Using genetic testing to improve mental health, 1

Part 1 of a series on genes and mental health. Taken from an article published in Therapeutics Daily.

Two genes have been identified as associated with schizophrenia:

  • GCPII (glutamate carboxypeptidase II), which controls the absorption of folate and may be deficient in people with schizophrenia,
  • MTHFR (methylenetetrahydrofolate reductase), which activates folate for use in the brain

Donald C. Goff, MD, director of the Schizophrenia Clinical and Research Program at Massachusetts General Hospital and a leading researcher on the role of genetics in the development of new treatments for schizophrenia, pioneered research that identified a link between low blood levels of folate and negative schizophrenia symptoms. Folate, given routinely to pregnant women as folic acid and often recommended for maintaining brain health in the elderly, is (according to the article) "involved in many different chemical pathways in the brain, including keeping levels of the amino acid homocysteine low. When homocysteine levels are too high, this interferes with the functioning of receptors located all over the brain -- called NMDA ( N-methyl-D-aspartate) receptors -- that are critical to learning, memory, brain development, and general neural processing."

Dr. Goff and his colleagues are recruiting patients for a large trial to determine whether folate supplementation will help individuals affected by these genes, many of whom have treatment-resistant psychotic symptoms. Funded by the National Institute of Mental Health, this double-blind study will follow 150 patients with schizophrenia at three sites over a 16-week period.

"Schizophrenia is a prevalent and costly disorder and can be very difficult to treat. This is especially true for the estimated 30 percent of patients with treatment-resistant psychotic symptoms, who may also experience social withdrawal, apathy, and depression," reports Dr. Goff.

"Having these new data will validate whether folate, which is known to be very safe, is an effective way to improve outcomes for people with schizophrenia who now suffer from treatment-resistant psychotic symptoms.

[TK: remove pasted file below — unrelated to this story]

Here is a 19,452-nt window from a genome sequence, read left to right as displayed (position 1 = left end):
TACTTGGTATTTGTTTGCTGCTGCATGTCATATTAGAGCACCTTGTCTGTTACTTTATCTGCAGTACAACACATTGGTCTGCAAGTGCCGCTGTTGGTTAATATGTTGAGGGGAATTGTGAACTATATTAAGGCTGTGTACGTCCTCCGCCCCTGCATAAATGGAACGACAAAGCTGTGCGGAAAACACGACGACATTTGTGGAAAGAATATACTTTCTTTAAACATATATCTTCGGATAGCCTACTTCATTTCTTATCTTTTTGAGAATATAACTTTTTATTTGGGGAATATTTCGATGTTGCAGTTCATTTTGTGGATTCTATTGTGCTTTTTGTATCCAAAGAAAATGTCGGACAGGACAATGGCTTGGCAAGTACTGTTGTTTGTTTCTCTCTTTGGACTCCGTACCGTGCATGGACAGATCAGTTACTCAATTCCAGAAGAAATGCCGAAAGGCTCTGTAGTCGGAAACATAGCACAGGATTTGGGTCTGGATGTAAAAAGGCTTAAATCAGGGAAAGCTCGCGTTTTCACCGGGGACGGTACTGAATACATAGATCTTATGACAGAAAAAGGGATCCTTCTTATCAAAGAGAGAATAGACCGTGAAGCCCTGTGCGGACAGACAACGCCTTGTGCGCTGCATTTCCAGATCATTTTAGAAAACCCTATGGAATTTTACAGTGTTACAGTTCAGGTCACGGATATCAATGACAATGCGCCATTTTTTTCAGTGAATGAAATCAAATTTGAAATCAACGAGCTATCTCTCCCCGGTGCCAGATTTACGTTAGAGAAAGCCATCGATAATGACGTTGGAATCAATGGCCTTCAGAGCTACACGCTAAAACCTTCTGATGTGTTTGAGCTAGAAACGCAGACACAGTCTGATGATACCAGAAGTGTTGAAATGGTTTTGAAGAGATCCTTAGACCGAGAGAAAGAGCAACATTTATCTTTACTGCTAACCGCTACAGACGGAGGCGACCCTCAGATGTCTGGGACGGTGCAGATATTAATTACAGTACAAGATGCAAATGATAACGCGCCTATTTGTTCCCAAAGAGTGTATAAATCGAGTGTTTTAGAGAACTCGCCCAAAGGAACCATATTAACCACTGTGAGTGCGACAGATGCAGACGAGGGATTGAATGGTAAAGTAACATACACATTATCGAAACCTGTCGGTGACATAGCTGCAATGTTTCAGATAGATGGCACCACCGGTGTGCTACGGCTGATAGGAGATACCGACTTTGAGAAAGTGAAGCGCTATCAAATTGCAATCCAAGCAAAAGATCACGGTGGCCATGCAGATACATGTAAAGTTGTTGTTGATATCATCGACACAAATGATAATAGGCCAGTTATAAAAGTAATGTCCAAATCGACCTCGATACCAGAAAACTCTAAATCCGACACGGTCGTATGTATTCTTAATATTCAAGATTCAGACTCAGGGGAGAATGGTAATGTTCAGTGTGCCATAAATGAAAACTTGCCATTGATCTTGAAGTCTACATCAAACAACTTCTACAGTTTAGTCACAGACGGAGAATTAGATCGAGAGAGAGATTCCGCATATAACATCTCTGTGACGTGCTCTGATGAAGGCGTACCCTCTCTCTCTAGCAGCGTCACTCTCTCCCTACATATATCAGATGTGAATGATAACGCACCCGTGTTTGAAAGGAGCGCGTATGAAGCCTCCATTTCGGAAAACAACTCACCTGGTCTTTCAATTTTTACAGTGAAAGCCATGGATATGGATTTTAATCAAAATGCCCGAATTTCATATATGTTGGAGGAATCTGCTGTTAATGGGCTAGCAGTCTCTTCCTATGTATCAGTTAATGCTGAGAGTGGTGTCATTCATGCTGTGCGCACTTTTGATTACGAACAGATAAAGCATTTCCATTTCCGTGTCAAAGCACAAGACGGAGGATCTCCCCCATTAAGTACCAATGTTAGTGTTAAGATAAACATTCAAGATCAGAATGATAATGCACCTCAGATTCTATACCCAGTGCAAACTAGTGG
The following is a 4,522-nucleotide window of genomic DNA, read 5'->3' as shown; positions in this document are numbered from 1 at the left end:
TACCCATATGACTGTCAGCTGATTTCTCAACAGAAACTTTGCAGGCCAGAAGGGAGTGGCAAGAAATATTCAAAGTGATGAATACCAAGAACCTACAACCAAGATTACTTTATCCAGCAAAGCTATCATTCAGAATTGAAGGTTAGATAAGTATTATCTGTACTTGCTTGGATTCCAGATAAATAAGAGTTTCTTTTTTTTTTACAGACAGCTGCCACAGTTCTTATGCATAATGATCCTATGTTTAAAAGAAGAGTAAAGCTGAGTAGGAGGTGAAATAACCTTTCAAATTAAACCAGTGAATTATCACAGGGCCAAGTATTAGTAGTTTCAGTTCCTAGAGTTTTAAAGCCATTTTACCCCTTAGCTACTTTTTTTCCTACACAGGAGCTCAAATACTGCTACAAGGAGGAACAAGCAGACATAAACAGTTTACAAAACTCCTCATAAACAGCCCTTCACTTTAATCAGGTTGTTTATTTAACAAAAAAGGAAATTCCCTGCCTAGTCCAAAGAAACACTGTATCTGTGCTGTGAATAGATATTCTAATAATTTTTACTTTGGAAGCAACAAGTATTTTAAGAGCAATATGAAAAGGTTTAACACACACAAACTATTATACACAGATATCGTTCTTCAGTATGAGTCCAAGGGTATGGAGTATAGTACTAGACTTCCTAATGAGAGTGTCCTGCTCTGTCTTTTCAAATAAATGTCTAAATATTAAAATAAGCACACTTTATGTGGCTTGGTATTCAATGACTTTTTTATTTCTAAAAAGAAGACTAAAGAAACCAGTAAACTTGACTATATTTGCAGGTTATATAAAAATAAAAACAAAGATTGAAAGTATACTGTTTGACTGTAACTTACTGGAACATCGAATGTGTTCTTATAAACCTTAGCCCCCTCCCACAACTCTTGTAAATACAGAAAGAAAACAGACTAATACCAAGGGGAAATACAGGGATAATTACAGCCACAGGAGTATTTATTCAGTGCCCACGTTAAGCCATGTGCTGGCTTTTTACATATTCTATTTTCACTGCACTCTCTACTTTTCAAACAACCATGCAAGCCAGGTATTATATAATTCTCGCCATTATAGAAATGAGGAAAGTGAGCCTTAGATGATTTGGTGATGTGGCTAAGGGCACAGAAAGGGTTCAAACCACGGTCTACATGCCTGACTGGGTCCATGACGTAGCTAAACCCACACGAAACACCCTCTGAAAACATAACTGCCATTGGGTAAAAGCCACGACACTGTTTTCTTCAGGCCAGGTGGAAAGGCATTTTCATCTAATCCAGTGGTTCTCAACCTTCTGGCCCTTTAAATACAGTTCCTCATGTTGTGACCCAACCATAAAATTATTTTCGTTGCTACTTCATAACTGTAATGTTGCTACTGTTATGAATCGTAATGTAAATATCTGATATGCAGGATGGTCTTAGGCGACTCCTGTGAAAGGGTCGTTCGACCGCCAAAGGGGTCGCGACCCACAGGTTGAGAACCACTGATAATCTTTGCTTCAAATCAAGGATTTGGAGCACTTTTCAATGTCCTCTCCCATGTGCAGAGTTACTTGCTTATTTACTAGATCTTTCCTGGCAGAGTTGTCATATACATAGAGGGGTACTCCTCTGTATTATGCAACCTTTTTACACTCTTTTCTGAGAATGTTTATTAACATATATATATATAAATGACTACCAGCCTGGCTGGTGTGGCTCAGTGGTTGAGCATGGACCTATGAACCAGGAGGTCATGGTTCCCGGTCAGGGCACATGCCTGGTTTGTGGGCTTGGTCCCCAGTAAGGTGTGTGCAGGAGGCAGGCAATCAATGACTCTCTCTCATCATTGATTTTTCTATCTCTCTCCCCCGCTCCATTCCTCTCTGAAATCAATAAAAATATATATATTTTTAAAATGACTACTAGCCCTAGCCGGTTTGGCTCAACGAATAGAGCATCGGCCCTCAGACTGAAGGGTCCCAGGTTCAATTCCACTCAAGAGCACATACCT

Another researcher, Joshua Roffman, MD, is also working with people who have schizophrenia and a particular variant of the MTHFR gene that increases the severity of schizophrenia symptoms. In these patients, low folate intake was associated with symptoms that were especially severe. Dr. Roffman is hoping to identify people most likely to benefit from folate supplementation.

Now, Dr. Roffman's team is looking at the combination of MTHFR and another gene -- COMT (catechol-O-methyltransferase) -- that affects dopamine levels in the brain. Although the two genes have separately been associated with schizophrenia, Dr. Roffman's just completed study finds that when these genes interact, a specific subset of patients is at greater risk for cognitive impairment. In individuals who carry the risk variants of both MTHFR and COMT, lower-than-normal levels of dopamine in the part of the brain called the prefrontal cortex may cause problems with information processing and working memory. Using functional neuroimaging, Dr. Roffman and his colleagues also found that the same combination of MTHFR and COMT variants were associated with abnormally low activity in the prefrontal cortex.

"We now have the techniques to determine how genes combine to produce schizophrenia symptoms," Dr. Roff explains. "As we gain a better understanding of individual biogenetic pathways, we can identify high-risk groups and those most likely to benefit from specific treatments."

These two researchers, and their research teams, are using the results of genetic testing to find ways of improving the health of specific conditions found to be associated with certain genes.

Tomorrow: genes and depression

Marie Godfrey, PhD

 

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